The storms over Winter break have once again illustrated how the increased wetland capacity of the restored system at NCOS provides flood protection and increases the tidal prism which expands and diversifies the wetland. The main wetland channel at the North Campus Open Space is part of the Devereux Slough, which is an intermittently tidal system that is blocked off from the ocean for most of the year due to a sandbar at Sands Beach. If water levels in the slough rise above the level of the sandbar (approximately 9.5 feet above sea level), the slough breaches and the sandbar is washed away, allowing water from the Devereux Slough to flow into the ocean and enabling the key ecosystem service of sediment transfer from the mountains to the ocean. The storm system that came through Goleta on December 22nd and 23rd resulted in a breach at approximately 5:00 pm on December 23rd.
Storm flow at Phelps Creek on 12/23/21 approximately 3 hours before the slough breach.
Storm flow in the eastern arm on 12/23/21.
The water level in the Slough was influenced by continuing rainfall and ocean tides after the breach on December 23rd. After the rain stopped on December 30th, ocean tides became the dominant influence with a 2.5+ foot change in depth over the tidal cycle.
The mouth of the Devereux Slough following the breach event. Photo taken on 1/03/22.
The resulting period of tidal influence following the breach event corresponded with the 2022 King tide events on January 2nd and 3rd. The water level changes in the slough, clearly visible in the photographs below, create a dynamic habitat of exposed mudflats and open water. This tidal influence will continue until wave action re-builds the sandbar at the slough mouth, a process which can take between a week and two months depending on the intensity of the initial breach and the tidal range. In this case the system will likely be tidal for at least a month given the extreme king tides of early January. An open mouth provides the opportunity for the endangered Tidewater Goby to enter the system. This small, finger-length, fish is known to 'wink' in and out of systems depending on the frequency of mouth opening and the salinity and water levels in the lagoons. Tidewater gobies are less frequently found in fully tidal systems where they may be more vulnerable to predation by larger fish. They have been found in Devereux Slough intermittently since 2005 when they were first discovered here. The tidal pulses also transfer seeds of various plant species, which could include seeds from the recently established population of the endangered Ventura marsh milk-vetch (Astragalus pycnostachys var. lanosissimus) and the newly re-introduced pink flowered Vericose Sea Purslane (Sesuvium ventricosum). Vericose Sea Purslane was extirpated from Santa Barbara County in the 1950s and has been establishing on NCOS since it was introduced from Machado Lake in LA County two years ago. Tracking the spread of these special status species will be interesting in the years to come.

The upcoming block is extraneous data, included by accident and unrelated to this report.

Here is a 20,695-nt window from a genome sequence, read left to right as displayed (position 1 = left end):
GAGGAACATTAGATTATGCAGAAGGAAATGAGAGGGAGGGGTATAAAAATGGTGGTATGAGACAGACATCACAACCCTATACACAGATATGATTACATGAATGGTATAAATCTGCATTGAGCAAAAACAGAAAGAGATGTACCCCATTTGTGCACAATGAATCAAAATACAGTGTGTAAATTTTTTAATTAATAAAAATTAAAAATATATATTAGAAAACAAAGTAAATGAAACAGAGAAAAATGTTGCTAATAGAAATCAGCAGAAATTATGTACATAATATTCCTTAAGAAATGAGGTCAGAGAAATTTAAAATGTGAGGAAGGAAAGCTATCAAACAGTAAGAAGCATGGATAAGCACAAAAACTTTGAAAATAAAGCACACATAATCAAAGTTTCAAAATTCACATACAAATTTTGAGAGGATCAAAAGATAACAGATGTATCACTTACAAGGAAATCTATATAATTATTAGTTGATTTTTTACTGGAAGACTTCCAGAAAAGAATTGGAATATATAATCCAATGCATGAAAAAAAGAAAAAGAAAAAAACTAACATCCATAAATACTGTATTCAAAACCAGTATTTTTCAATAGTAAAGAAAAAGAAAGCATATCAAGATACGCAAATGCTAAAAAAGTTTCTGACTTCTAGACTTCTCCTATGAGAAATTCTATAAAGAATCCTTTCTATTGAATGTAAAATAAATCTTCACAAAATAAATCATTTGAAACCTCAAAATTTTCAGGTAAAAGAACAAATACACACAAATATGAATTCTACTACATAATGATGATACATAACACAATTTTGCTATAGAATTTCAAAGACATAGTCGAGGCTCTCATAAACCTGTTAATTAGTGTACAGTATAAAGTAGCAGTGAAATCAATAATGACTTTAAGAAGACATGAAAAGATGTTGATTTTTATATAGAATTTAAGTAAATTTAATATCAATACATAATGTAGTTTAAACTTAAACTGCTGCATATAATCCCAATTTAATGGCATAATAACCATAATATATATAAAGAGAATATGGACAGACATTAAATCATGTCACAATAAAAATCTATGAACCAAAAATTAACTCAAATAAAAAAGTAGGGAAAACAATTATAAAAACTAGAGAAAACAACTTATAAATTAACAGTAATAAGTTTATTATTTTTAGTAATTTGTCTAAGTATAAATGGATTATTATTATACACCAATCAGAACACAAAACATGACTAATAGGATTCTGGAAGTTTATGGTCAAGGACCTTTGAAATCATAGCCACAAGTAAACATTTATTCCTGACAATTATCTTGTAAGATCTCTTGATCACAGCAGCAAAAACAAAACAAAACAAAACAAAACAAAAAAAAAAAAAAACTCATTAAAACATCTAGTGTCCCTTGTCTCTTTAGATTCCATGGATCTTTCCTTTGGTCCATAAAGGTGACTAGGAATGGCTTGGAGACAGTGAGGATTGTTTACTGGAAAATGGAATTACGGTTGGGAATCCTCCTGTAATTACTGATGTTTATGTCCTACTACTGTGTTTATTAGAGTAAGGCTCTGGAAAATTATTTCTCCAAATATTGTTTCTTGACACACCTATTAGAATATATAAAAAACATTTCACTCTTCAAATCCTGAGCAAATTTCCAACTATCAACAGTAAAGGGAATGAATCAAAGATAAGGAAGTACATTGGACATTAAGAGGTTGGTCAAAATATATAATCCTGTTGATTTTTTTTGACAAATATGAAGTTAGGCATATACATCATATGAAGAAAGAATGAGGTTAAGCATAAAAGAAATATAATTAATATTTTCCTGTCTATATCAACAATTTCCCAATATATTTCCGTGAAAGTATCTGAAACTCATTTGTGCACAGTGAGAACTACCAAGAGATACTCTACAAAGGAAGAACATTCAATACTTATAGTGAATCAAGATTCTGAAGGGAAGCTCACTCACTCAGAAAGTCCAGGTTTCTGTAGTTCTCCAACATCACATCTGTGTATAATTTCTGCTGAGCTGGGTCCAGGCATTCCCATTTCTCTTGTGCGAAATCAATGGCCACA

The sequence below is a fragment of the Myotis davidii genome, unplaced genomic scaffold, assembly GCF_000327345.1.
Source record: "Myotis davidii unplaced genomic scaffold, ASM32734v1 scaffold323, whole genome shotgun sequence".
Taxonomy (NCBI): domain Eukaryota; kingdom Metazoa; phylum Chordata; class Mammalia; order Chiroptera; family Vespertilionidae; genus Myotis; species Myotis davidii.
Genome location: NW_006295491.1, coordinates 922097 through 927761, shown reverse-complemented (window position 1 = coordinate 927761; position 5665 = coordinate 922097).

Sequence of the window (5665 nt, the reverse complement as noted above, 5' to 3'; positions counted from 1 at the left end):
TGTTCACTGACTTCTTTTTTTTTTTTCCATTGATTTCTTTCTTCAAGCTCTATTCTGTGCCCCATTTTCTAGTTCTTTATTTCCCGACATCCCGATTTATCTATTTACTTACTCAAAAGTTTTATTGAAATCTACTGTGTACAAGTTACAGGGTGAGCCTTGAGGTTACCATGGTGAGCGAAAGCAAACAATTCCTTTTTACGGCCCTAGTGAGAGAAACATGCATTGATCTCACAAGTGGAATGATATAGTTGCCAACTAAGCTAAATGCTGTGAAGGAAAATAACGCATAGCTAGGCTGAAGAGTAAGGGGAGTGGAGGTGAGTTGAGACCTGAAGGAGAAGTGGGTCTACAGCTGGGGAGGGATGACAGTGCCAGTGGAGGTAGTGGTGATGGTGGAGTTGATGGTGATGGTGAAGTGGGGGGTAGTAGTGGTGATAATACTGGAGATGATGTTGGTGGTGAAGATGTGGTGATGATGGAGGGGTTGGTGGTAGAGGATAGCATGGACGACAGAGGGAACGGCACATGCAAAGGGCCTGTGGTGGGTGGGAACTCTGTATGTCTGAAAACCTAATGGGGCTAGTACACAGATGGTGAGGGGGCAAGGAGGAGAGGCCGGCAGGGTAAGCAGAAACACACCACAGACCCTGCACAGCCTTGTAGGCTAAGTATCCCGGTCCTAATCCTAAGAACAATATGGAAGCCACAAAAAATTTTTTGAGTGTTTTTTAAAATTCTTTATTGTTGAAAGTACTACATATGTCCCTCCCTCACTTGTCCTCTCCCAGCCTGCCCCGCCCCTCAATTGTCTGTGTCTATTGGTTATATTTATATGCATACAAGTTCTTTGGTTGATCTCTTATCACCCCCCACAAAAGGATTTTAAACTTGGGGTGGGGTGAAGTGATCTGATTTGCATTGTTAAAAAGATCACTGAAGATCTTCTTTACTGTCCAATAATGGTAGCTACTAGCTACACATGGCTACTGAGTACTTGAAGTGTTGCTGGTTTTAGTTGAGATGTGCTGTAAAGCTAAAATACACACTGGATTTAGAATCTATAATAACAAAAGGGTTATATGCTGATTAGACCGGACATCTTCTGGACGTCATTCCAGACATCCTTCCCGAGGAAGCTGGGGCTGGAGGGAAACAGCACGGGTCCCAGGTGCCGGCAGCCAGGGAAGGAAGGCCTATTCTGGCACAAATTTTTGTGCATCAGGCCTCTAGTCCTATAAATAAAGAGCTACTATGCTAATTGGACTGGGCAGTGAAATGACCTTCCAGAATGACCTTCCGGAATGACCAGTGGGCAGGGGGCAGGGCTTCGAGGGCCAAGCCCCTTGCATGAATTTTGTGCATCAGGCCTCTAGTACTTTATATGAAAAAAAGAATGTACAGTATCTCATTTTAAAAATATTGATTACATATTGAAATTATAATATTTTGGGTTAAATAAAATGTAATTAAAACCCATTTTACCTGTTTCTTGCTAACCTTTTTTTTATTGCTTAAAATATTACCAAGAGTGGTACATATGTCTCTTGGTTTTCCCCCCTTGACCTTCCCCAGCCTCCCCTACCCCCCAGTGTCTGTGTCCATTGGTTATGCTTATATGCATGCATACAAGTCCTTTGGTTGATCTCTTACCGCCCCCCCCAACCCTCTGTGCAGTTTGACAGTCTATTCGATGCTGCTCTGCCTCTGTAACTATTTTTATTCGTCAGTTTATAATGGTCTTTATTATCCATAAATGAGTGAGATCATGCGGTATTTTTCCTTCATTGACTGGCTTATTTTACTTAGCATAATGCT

During the King tide event on January 3rd, water level in the Slough rose up to 7.08 feet at 9:30 AM (left) and fell to 4.9 feet (NAVD) at 4:30 PM (right).
Incoming tidal flow can be seen at Venoco Bridge on 1/03/22.